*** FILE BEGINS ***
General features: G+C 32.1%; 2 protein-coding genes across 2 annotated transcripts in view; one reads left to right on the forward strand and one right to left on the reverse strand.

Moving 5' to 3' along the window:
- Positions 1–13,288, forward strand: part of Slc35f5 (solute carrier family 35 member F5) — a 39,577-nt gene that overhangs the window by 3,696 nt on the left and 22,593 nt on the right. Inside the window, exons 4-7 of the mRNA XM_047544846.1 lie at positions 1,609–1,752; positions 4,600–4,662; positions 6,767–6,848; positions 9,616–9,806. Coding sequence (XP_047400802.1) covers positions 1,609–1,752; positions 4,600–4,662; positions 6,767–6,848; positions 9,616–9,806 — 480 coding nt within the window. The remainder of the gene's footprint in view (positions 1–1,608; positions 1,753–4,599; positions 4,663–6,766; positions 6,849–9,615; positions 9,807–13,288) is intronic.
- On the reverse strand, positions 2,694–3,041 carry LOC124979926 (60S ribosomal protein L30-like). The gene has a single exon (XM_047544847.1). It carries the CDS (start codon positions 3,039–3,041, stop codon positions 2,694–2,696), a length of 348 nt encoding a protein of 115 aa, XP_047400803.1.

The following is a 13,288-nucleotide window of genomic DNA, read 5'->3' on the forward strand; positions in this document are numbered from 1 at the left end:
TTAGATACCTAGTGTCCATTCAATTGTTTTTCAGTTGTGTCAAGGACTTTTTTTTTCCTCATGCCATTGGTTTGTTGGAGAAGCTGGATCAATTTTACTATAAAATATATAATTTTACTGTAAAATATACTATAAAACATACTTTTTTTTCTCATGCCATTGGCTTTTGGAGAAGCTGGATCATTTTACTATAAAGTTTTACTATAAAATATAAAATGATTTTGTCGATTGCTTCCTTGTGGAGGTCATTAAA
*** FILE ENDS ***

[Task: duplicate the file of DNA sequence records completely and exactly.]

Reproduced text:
General features: G+C 32.1%; 2 protein-coding genes across 2 annotated transcripts in view; one reads left to right on the forward strand and one right to left on the reverse strand.

Moving 5' to 3' along the window:
- Positions 1–13,288, forward strand: part of Slc35f5 (solute carrier family 35 member F5) — a 39,577-nt gene that overhangs the window by 3,696 nt on the left and 22,593 nt on the right. Inside the window, exons 4-7 of the mRNA XM_047544846.1 lie at positions 1,609–1,752; positions 4,600–4,662; positions 6,767–6,848; positions 9,616–9,806. Coding sequence (XP_047400802.1) covers positions 1,609–1,752; positions 4,600–4,662; positions 6,767–6,848; positions 9,616–9,806 — 480 coding nt within the window. The remainder of the gene's footprint in view (positions 1–1,608; positions 1,753–4,599; positions 4,663–6,766; positions 6,849–9,615; positions 9,807–13,288) is intronic.
- On the reverse strand, positions 2,694–3,041 carry LOC124979926 (60S ribosomal protein L30-like). The gene has a single exon (XM_047544847.1). It carries the CDS (start codon positions 3,039–3,041, stop codon positions 2,694–2,696), a length of 348 nt encoding a protein of 115 aa, XP_047400803.1.

The following is a 13,288-nucleotide window of genomic DNA, read 5'->3' on the forward strand; positions in this document are numbered from 1 at the left end:
TTAGATACCTAGTGTCCATTCAATTGTTTTTCAGTTGTGTCAAGGACTTTTTTTTTCCTCATGCCATTGGTTTGTTGGAGAAGCTGGATCAATTTTACTATAAAATATATAATTTTACTGTAAAATATACTATAAAACATACTTTTTTTTCTCATGCCATTGGCTTTTGGAGAAGCTGGATCATTTTACTATAAAGTTTTACTATAAAATATAAAATGATTTTGTCGATTGCTTCCTTGTGGAGGTCATTAAA